#Optoutsowhite = So true.

A study released this week confirms it: The nationwide movement to boycott annual assessments that reveal the yawning racial disparities in schools is led by wealthy whites whose largest concern is teacher evaluations.

I knew it, but I’m still gobsmacked to learn just how wealthy and just how white. Researchers at Teachers College at Columbia University surveyed more than 1,600 opt-out movement adherents in 47 states. Turns out 92 percent are white and their median family income is $125,000–more than twice the national median.

Nearly half—45 percent–are educators. Two thirds are either teachers or opt out because of the influence of a close teacher friend. No surprise, then, their highest ranked concern is the use of student outcomes in evaluating teachers.

So the people with the means to send their children to the most desirable schools, which are staffed with the most experienced teachers, are seeking to shut down the data pipeline. Which revealed the immoral racial disparities in students’ access to quality teachers.

Oh yeah—and a majority describe themselves as progressives. Continue reading

On Willful Defiance, Power Plays and Valeria Silva’s Buy-Out

The Nearly-Million-Dollar Question the Superintendent’s Departure Begs: Who Owns St. Paul Public Schools?

 

Last fall I got a phone call from Nick Faber, who is the vice president of the St. Paul Federation of Teachers. He wanted to talk about the union’s home-visiting initiative, in which pairs of teachers who have received special training visit their students’ homes.

The power struggle that ended last week with the school board’s decision to buy out Superintendent Valeria Silva’s contract was in full swing at the time. The federation was campaigning hard, under the guise of pursuing equity in the schools, for the pro-union board majority that just fired Silva. The home visiting project was Exhibit A.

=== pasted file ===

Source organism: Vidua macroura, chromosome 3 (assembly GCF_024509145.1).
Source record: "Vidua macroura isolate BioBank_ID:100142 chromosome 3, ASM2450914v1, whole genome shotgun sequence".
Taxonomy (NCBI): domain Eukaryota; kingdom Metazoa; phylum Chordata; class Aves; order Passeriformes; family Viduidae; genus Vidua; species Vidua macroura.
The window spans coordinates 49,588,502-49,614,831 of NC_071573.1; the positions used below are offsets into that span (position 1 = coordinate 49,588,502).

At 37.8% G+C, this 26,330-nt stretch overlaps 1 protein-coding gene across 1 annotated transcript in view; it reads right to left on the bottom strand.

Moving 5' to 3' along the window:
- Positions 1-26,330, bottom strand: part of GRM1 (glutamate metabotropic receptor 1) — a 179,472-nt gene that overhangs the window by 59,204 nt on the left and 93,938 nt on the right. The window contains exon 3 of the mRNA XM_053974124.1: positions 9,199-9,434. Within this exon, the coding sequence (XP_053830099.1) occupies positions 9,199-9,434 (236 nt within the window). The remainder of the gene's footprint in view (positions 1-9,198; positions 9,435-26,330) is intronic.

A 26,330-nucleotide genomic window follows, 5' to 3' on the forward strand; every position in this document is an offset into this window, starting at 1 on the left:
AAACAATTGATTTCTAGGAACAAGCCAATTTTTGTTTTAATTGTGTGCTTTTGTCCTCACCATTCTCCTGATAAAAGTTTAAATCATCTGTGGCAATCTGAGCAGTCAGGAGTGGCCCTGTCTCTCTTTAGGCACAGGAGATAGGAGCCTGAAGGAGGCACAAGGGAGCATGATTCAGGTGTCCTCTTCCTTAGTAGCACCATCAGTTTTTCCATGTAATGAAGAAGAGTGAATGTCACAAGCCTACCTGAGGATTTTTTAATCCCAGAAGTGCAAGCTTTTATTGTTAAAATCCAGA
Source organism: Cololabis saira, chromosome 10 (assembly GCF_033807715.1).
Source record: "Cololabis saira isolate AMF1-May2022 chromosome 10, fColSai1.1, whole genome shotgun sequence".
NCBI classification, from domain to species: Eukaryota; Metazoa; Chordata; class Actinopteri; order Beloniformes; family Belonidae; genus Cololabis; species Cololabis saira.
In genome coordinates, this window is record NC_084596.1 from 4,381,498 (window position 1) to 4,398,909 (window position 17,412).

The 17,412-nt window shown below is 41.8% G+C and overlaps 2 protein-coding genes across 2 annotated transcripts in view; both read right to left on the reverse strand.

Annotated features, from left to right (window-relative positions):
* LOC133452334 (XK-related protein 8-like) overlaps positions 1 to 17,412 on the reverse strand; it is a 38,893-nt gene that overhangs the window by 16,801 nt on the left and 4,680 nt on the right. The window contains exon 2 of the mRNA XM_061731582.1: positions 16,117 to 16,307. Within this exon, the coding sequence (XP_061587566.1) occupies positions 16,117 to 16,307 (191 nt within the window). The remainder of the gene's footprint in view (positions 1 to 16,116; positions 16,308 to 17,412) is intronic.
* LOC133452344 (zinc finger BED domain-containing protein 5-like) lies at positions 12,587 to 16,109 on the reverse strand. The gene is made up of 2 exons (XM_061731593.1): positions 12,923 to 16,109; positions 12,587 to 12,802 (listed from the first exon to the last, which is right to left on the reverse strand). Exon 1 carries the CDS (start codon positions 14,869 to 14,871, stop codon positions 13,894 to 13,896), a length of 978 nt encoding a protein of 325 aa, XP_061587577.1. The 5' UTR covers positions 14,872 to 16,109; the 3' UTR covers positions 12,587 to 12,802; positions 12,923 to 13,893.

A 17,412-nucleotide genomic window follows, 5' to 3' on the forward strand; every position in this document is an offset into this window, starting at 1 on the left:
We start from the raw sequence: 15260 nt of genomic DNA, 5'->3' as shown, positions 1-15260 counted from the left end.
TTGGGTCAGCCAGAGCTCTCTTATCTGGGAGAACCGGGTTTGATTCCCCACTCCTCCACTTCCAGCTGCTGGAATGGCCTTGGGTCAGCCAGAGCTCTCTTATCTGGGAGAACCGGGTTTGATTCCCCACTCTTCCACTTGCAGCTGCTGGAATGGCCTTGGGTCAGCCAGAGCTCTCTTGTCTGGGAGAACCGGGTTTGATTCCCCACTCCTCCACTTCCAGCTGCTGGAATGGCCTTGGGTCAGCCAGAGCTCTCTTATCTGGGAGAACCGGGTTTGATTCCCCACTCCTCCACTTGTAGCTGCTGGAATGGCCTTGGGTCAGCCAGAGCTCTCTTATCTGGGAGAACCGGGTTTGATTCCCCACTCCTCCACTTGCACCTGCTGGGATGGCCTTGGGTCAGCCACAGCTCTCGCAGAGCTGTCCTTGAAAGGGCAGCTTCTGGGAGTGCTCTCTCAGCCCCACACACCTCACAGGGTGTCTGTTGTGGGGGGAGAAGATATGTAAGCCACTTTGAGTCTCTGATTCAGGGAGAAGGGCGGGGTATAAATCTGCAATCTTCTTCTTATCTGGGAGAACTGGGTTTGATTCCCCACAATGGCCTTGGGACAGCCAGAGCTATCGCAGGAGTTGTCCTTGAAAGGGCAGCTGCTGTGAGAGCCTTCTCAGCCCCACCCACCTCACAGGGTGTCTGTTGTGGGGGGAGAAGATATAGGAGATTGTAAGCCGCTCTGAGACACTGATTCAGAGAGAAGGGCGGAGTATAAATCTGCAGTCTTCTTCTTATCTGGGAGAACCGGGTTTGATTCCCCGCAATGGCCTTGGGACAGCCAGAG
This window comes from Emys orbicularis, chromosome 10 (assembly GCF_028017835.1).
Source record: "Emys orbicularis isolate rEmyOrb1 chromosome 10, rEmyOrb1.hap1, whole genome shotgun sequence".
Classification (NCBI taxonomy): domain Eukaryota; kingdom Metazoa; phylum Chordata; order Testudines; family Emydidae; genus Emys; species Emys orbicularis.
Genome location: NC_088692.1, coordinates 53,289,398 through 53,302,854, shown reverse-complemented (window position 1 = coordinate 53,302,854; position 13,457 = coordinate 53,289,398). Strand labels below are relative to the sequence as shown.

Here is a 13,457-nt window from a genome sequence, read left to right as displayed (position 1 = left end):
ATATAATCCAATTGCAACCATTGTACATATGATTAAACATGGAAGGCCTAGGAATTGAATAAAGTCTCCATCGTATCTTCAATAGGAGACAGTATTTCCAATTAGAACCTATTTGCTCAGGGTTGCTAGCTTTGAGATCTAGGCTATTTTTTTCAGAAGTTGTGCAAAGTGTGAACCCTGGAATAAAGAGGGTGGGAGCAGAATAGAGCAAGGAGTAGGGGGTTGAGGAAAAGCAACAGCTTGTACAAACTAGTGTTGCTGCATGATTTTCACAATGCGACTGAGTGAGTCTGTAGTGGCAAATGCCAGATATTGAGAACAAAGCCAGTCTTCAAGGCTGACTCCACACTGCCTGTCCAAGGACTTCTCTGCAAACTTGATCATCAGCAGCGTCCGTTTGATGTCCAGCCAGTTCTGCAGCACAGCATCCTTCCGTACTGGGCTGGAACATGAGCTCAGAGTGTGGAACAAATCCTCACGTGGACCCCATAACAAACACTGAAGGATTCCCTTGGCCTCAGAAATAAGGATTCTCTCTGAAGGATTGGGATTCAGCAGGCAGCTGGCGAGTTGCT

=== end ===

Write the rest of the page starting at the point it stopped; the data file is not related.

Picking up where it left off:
Faber and I had a nice talk—he’s a swell, passionate guy–but I confess to being shocked. I don’t think he realized, but the story he wanted to tell me neatly illustrates the scope of the issues Silva was trying to address, as well as the adult resistance to change. Continue reading

The Demagogues of the Left

Last night I made the mistake of jumping into a comments thread about the Opt-Out Movement, the teacher-led campaign to persuade students and parents to refuse to take the annual assessments used to identify academic achievement gaps.

Written by Brooklyn civil rights attorney Charles F. Coleman, the piece laid out why black learners are the ones most hurt by the trend. And correctly pointed out that most of those who opted out last spring were from wealthy white communities.

“To put it plainly: white parents from well-funded and highly performing areas are participating in petulant, poorly conceived protests that are ultimately affecting inner-city blacks at schools that need the funding and measures of accountability to ensure any hope of progress in performance,” Coleman wrote.

“This is one of the more obvious examples of the sort of ‘double bonus’ that privilege can create. The ability to opt out of standardized testing without serious concern for the consequences on parents’ school districts is only buttressed by the notion of having greater availability of alternative options.”

It’s a solid article. Yet within minutes it acquired a comment thread rife with hyperbole and venom. Much of it, a little Facebook backtracking revealed, from white commenters who it’s hard not to imagine neatly illustrate Coleman’s point.

Continue reading